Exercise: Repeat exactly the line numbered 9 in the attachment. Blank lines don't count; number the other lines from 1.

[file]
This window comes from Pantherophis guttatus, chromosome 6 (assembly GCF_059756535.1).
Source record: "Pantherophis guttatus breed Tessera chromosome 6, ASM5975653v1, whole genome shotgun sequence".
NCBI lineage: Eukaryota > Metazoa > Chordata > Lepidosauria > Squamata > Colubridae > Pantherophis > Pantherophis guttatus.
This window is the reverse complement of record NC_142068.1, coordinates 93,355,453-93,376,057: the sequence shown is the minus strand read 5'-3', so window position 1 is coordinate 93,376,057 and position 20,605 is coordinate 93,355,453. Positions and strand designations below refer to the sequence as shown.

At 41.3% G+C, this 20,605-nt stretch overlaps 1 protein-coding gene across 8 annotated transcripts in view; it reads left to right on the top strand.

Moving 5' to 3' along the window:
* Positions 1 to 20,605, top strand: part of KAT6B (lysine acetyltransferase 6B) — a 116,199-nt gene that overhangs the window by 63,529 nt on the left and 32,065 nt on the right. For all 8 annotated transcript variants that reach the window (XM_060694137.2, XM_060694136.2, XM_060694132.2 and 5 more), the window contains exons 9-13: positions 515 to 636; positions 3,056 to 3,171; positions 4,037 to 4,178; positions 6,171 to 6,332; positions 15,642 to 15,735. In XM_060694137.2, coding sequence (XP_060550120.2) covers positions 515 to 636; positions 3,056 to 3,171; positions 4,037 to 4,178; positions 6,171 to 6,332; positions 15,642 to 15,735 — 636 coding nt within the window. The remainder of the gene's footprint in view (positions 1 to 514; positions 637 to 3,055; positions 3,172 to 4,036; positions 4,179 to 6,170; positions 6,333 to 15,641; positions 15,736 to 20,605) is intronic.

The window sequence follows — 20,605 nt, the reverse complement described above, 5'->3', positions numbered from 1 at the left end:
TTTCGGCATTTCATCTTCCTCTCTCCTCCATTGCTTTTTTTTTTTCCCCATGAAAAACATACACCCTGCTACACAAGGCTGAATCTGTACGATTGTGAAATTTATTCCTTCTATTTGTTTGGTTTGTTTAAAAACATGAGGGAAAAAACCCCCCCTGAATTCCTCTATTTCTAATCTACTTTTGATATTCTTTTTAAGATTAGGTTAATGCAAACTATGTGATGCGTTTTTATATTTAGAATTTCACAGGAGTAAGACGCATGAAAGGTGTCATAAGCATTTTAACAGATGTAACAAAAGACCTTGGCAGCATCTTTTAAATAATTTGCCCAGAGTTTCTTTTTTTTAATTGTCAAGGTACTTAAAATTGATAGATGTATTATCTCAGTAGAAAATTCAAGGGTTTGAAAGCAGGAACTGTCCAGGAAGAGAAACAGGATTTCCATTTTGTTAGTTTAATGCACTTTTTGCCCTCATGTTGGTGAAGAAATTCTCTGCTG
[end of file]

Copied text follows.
TTTCGGCATTTCATCTTCCTCTCTCCTCCATTGCTTTTTTTTTTTCCCCATGAAAAACATACACCCTGCTACACAAGGCTGAATCTGTACGATTGTGAAATTTATTCCTTCTATTTGTTTGGTTTGTTTAAAAACATGAGGGAAAAAACCCCCCCTGAATTCCTCTATTTCTAATCTACTTTTGATATTCTTTTTAAGATTAGGTTAATGCAAACTATGTGATGCGTTTTTATATTTAGAATTTCACAGGAGTAAGACGCATGAAAGGTGTCATAAGCATTTTAACAGATGTAACAAAAGACCTTGGCAGCATCTTTTAAATAATTTGCCCAGAGTTTCTTTTTTTTAATTGTCAAGGTACTTAAAATTGATAGATGTATTATCTCAGTAGAAAATTCAAGGGTTTGAAAGCAGGAACTGTCCAGGAAGAGAAACAGGATTTCCATTTTGTTAGTTTAATGCACTTTTTGCCCTCATGTTGGTGAAGAAATTCTCTGCTG